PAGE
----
Palestine protester slashes painting of former PM Arthur Balfour at Cambridge college in 'moronic act of vandalism'

8 March 2024, 18:04 | Updated: 8 March 2024, 18:12

The protester defacing the painting of Lord Balfour
The protester defacing the painting of Lord Balfour. Picture: Twitter

By Kit Heren

A Palestine protester has spray-painted and slashed a portrait of a former British Prime Minister hanging in a Cambridge college.

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The Palestine Action activist targeted the painting of Lord Arthur Balfour at Trinity College, Cambridge, on Friday afternoon, and shared the footage on social media.

Lord Balfour, who was a Conservative PM in the early twentieth century, is often credited with paving the way for the creation of the state of Israel.

He signed the Balfour Declaration in 1917 as Foreign Secretary, which declared that the British government viewed "with favour the establishment in Palestine of a national home for the Jewish people".

Palestine Action said that the declaration laid the groundwork for the "ethnic cleansing" of the people of Palestine. The group said that the UK's backing of "the continued colonisation of Palestine hasn't wavered since 1917".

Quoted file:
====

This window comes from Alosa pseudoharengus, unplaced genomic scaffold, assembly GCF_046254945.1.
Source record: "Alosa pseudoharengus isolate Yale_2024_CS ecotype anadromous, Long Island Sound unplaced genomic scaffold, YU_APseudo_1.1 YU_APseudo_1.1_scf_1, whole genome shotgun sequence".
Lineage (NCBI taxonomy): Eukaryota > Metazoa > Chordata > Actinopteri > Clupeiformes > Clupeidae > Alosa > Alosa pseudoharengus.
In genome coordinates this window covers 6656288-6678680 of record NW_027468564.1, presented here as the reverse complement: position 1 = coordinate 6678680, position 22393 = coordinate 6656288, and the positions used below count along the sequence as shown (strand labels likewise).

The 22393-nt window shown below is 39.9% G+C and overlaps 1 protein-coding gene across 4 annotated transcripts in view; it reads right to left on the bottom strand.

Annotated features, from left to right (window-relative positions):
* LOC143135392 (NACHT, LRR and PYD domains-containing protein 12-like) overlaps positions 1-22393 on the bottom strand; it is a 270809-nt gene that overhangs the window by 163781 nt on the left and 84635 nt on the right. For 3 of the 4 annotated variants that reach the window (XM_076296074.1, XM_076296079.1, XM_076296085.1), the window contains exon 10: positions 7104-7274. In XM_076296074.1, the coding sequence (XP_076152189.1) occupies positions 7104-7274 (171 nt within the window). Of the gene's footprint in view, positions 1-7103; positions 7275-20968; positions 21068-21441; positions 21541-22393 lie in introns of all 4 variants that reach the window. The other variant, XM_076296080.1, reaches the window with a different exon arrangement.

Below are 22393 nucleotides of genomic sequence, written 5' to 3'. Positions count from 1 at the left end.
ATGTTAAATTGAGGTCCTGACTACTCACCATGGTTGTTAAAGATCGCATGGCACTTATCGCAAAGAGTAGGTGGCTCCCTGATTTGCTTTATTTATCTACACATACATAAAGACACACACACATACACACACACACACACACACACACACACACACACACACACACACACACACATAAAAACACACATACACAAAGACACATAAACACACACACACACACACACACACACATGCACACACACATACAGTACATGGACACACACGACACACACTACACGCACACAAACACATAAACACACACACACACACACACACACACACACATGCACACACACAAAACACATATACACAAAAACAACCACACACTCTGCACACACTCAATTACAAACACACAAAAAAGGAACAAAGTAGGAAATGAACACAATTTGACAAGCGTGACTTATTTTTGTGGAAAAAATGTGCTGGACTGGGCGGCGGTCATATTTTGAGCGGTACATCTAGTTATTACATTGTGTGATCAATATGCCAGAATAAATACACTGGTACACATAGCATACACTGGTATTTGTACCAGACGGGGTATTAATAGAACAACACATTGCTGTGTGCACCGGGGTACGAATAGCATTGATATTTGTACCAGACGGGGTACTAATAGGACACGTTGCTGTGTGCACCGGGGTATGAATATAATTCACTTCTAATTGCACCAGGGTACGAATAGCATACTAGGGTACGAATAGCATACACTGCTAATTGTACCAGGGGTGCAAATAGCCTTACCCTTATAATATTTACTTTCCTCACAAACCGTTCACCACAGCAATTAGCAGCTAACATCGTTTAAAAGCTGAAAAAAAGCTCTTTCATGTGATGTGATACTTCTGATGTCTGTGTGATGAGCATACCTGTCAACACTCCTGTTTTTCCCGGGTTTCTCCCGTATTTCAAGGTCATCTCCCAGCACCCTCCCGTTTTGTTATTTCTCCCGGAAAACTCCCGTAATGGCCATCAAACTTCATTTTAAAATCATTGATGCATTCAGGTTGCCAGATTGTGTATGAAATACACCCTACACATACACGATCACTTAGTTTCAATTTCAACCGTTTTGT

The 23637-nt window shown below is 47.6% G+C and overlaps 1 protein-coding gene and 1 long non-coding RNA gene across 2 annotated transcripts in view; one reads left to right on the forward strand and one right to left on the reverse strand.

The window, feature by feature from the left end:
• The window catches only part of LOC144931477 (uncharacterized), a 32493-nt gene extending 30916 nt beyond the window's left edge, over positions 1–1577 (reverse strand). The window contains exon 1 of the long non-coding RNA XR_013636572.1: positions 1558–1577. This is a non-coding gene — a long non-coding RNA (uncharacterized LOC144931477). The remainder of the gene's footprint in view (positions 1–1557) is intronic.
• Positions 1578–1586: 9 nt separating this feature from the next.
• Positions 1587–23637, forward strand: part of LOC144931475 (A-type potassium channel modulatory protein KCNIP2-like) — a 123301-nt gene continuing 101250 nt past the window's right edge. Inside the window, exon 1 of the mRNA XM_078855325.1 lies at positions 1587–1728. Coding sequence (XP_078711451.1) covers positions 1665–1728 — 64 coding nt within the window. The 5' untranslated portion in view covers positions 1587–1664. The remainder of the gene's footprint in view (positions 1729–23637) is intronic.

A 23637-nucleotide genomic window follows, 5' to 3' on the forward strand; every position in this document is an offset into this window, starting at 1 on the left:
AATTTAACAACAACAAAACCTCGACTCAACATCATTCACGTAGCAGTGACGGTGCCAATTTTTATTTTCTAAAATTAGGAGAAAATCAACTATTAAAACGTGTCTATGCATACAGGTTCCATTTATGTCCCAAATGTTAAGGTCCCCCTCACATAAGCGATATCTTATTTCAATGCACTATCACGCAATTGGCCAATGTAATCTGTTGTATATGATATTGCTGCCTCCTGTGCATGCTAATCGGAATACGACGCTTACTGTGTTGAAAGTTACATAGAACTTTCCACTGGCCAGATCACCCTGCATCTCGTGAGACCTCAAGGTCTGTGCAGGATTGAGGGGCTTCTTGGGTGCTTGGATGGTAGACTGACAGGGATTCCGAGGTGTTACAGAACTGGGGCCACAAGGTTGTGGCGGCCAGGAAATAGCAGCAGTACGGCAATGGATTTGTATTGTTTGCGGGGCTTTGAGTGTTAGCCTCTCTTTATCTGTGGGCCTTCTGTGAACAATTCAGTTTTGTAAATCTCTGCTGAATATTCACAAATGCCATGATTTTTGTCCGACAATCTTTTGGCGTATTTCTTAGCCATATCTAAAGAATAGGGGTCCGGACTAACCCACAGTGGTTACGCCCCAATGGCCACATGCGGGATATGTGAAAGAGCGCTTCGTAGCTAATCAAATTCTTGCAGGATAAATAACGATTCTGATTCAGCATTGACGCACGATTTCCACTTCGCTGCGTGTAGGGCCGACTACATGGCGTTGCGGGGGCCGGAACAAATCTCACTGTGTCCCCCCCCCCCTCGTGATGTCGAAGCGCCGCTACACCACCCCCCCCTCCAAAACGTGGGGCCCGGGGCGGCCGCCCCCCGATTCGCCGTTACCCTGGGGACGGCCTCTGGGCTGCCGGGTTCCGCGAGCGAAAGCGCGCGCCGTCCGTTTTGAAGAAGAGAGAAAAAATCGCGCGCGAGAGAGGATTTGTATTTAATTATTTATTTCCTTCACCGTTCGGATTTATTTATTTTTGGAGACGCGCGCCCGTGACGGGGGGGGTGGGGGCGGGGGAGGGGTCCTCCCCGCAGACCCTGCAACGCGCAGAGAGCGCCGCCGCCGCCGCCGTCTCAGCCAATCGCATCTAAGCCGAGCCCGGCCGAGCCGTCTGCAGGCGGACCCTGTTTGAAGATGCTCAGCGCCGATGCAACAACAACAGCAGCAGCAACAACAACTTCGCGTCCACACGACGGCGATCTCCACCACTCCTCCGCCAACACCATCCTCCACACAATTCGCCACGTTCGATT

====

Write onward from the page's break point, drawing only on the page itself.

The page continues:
Read more: Pro-Palestine protesters gather for day of action across UK after Rishi Sunak warned of extremists taking over marches

Read more: Pro-Palestine protesters attack kebab shop after owner 'refused to boycott Coca-Cola'

The portrait was painted in 1914 by Philip Alexius de Laszlo. Lord Balfour was a student at Cambridge from 1866-1869.

Trinity said that they had let the police know about incident, which the government criticised in strong terms.

Deputy Prime Minister Oliver Dowden said he was "appalled by the moronic act of wanton vandalism".

"Perpetrators should face the full force of the law," he added in a post on Twitter.

Lord Walney, the government's adviser on political violence, said the incident was "outrageous".

Lord Balfour
Lord Balfour. Picture: Alamy

He added: "We must not tolerate protestors thinking they can get away with senseless damage because they think the importance of the cause gives them the moral high ground to cause mayhem."

A spokesperson for Cambridge Police said: "This afternoon we received an online report of criminal damage today to a painting at Trinity College, Cambridge.

"Officers are attending the scene to secure evidence and progress the investigation.

"No arrests have been made at this stage."

Trinity College said in its own statement that it "regrets the damage caused to a portrait of Arthur James Balfour during public opening hours".

The College added: "The police have been informed.

"Support is available for any member of the College community affected."

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